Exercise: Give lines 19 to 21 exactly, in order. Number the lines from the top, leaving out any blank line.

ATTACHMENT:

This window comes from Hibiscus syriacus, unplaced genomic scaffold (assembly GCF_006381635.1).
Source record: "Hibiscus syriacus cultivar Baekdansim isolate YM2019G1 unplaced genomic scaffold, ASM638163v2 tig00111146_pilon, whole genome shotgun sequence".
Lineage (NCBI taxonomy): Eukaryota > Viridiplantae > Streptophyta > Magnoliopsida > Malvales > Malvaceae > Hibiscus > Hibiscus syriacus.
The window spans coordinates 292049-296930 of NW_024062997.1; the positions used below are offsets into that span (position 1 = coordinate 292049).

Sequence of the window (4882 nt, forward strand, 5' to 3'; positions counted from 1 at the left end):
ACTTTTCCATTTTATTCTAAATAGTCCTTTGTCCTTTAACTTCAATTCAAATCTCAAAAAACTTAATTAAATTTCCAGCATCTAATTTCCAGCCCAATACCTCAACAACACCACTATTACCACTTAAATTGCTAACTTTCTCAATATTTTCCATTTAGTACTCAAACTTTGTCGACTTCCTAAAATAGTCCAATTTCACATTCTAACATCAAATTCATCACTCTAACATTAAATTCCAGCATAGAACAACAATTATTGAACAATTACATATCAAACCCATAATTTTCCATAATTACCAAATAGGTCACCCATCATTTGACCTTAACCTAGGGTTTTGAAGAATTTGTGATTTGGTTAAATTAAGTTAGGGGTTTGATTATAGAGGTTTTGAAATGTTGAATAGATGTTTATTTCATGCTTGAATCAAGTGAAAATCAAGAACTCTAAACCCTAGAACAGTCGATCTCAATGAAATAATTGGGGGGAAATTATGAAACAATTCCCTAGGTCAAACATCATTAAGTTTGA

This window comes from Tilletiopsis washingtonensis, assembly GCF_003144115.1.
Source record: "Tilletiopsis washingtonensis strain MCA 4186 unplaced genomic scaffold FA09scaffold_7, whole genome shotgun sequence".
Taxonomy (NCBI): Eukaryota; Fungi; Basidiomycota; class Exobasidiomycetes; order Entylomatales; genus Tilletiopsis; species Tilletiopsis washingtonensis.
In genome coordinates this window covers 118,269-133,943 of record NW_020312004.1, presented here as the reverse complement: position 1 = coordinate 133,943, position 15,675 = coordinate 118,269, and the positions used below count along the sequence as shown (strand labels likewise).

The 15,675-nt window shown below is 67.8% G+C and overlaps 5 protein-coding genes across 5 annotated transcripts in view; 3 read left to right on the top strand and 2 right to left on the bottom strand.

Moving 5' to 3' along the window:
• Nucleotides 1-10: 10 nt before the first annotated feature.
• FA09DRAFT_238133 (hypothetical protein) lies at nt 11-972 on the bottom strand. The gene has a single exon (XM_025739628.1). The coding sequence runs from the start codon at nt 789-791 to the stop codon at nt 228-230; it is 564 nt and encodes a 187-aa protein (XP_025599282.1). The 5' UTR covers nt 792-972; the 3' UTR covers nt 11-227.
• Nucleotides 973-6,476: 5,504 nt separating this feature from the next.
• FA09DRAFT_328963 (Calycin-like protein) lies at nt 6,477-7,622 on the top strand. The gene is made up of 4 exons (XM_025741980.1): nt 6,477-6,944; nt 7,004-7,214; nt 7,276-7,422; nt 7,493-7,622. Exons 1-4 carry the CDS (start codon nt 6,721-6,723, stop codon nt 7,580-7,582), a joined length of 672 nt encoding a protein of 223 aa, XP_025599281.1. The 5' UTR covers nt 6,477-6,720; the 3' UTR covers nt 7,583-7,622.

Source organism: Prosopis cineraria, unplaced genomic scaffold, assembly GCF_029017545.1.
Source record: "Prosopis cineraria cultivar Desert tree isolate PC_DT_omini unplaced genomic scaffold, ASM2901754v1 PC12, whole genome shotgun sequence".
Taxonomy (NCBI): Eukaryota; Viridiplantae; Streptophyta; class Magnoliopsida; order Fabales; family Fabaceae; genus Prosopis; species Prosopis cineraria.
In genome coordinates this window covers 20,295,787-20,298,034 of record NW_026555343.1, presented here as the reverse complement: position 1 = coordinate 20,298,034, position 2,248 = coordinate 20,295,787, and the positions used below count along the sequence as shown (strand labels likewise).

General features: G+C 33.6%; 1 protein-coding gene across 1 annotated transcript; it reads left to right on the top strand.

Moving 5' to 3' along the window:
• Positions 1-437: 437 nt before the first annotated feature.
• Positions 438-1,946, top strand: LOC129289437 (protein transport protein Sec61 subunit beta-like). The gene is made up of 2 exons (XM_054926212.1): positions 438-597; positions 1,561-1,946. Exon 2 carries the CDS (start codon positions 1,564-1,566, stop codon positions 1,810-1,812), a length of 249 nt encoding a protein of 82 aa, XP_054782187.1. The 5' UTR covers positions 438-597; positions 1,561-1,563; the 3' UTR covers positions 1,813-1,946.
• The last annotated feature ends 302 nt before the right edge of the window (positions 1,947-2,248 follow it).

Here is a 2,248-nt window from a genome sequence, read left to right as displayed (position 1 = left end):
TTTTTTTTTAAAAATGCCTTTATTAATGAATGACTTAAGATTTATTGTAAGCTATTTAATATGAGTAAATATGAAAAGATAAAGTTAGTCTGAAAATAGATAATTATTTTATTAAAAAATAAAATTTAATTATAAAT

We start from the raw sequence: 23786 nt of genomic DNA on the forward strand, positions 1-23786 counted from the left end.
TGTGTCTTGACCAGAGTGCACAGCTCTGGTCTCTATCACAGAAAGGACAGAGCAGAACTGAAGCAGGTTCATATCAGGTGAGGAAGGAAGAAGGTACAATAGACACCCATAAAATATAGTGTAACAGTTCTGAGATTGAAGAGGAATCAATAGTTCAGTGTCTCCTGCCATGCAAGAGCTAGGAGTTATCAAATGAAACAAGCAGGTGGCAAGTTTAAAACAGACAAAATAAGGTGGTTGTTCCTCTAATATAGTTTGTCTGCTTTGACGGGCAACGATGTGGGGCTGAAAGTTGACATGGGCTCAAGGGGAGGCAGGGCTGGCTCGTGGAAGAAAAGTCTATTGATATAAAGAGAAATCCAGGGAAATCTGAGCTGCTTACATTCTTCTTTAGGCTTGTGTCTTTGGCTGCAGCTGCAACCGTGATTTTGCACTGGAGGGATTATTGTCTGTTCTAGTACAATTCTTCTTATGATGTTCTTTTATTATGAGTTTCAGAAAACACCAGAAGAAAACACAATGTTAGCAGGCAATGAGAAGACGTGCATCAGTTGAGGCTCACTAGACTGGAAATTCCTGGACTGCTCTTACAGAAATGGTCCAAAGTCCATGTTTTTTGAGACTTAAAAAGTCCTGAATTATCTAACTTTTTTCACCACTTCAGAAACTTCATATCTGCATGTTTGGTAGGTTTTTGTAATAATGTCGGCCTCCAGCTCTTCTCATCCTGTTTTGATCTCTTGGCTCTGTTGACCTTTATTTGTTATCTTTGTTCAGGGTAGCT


Taxonomy (NCBI): Eukaryota; Viridiplantae; Streptophyta; class Magnoliopsida; order Fabales; family Fabaceae; genus Prosopis; species Prosopis cineraria.
In genome coordinates this window covers 20,295,787-20,298,034 of record NW_026555343.1, presented here as the reverse complement: position 1 = coordinate 20,298,034, position 2,248 = coordinate 20,295,787, and the positions used below count along the sequence as shown (strand labels likewise).

General features: G+C 33.6%; 1 protein-coding gene across 1 annotated transcript; it reads left to right on the top strand.